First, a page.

Jeffrey M'ba's plan for 2023? 'Destroy people.'
The No. 1 JUCO prospect didn't play many snaps in 2022. But he's got a new number, a new staff, a new position and a new mindset.
With an energetic personality and a booming laugh, Jeffrey M’ba can light up any room he comes across.
And with a 6-foot-6, 307-pound frame and speed that he claims could post a 4.7-second mark in the 40, M’ba can light up any offensive player he comes across, too.
“I know it sounds crazy, but you're gonna see,” M’ba said.
“Crazy” is one of M’ba’s favorite English words. He used it several times Wednesday in his first sit-down interview since his arrival at Auburn. His journey to get to the Plains — from the African nation of Gabon to France to Independence, Kansas — is nothing short of crazy.
Teammates think he’s crazy, whether he’s cracking jokes in the facility or yelling French swear words whenever he gets upset on the practice field.
“I'm just trying to be myself,” M’ba said. “Eight years ago I was in Africa. Five years ago I was in France. And now I'm in the U.S., playing football in the SEC. So obviously I'm going to be happy every day and thankful for everything I've got.
“I feel like people always say I'm laughing. I'm trying to make everybody be happy and understand it's a struggle to be a football player. But we have so much to get from that. That's why I'm always happy and trying to hype people up — because if I don't do it, who's going to do it?”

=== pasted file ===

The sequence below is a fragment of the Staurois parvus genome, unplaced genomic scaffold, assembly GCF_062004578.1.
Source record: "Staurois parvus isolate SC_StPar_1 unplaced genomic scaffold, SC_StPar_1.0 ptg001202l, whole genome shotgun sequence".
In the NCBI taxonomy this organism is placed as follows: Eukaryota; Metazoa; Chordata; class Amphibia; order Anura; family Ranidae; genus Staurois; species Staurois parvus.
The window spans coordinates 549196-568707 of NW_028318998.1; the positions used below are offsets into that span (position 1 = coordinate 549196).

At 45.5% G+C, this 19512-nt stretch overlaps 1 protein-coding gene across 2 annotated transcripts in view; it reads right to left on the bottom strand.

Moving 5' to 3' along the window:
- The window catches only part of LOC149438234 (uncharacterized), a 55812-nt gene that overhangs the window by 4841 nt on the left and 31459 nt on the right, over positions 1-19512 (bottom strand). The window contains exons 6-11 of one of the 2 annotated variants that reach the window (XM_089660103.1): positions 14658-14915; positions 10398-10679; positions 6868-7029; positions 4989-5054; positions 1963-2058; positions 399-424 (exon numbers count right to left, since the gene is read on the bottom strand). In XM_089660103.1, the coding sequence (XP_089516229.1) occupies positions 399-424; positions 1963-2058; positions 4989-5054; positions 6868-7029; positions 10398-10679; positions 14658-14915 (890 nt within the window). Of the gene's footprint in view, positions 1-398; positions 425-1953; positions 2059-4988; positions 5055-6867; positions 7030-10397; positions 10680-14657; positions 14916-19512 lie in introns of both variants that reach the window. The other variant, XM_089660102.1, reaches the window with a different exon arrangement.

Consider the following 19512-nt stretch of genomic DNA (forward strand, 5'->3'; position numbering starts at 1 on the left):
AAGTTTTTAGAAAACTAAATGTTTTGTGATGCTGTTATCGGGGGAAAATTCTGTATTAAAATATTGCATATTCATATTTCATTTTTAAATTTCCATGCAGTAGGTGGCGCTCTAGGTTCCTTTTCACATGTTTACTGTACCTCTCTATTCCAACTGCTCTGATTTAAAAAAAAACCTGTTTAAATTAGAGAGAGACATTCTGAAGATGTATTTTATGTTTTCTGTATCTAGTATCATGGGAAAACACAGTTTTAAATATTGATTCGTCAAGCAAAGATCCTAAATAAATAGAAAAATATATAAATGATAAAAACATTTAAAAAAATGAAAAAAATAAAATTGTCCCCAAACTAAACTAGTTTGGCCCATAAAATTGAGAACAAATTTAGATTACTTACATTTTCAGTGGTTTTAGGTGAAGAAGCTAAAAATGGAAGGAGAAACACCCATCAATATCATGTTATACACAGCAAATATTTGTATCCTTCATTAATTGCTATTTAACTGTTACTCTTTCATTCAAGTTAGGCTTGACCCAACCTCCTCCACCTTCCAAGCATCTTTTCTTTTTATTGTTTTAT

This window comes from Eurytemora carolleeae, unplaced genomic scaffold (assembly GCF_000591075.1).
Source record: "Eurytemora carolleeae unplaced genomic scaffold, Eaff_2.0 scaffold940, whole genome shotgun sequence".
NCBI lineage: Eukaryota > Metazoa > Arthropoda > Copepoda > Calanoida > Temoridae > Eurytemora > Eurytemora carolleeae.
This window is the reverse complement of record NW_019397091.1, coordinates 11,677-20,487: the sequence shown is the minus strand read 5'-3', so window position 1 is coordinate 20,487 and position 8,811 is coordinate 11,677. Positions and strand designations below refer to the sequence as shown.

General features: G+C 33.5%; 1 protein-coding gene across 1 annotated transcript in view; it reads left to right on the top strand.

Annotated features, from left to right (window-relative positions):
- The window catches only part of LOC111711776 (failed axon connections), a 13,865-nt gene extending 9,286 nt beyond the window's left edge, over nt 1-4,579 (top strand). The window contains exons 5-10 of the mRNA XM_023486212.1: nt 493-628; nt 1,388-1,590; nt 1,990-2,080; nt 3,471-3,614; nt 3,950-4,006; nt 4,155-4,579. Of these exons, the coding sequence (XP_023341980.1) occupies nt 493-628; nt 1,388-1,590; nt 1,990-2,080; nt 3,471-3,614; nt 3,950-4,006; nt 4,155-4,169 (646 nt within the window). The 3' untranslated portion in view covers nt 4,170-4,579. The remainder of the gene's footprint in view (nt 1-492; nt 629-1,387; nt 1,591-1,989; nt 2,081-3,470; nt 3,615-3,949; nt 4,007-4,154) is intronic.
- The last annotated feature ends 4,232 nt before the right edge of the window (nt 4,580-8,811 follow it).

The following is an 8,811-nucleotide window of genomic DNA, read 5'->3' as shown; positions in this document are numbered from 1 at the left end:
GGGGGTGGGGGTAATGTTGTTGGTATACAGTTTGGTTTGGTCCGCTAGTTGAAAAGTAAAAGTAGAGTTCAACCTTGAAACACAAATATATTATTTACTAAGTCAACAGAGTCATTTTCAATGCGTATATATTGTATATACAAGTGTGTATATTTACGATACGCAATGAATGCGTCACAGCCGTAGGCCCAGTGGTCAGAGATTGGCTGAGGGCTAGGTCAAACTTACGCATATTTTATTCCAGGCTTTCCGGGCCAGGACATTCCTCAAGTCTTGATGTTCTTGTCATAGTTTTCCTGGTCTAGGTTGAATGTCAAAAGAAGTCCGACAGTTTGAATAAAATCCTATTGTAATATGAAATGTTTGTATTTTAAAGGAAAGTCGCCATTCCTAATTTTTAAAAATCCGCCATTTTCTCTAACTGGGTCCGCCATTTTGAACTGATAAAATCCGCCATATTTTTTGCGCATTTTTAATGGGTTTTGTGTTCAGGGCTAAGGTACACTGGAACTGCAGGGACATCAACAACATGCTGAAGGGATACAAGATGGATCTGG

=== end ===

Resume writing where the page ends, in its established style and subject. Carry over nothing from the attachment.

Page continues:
M’ba was the No. 1 junior college player in the country during the 2022 recruiting cycle. As he explains it, his domination of the JUCO ranks happened purely because of his strength and speed.
M’ba committed to play at Auburn for Nick Eason, the highly touted defensive line coach. But Eason left for his alma mater of Clemson soon after M’ba’s signing, and he had to adjust to a brand-new position coach. And, in his first season at Auburn, the former top-tier recruit only played 82 snaps across nine games.
That’s also crazy.
Less than a year after he arrived at Auburn, M’ba was about to have his third position coach on the Plains — and a completely new head coach and defensive coordinator to play for, too. While other teammates saw the coaching change as a chance to go elsewhere, M’ba saw it as an opportunity to stay.
“I was like, ‘OK, it's a new coaching staff. I can restart everything,’” M’ba said. “You know what I'm saying? I can just work and be the player I want to be now. The older coaching staff just got away, and with this new staff, I can reboot everything and be the player I want to be.”
And what is that player?
“I feel like I’m something you don’t see often,” M’ba said. “I’m a guy that is huge, but can move. I feel like d-end is for me. Every d-end you see is smaller than me. When you think about d-end in your head, you think about Myles Garrett or Rashan Gary. They are 280, but I’m 310.
“I feel like at 310, I can be something we haven’t seen and really great. That’s what I’m trying to be.”
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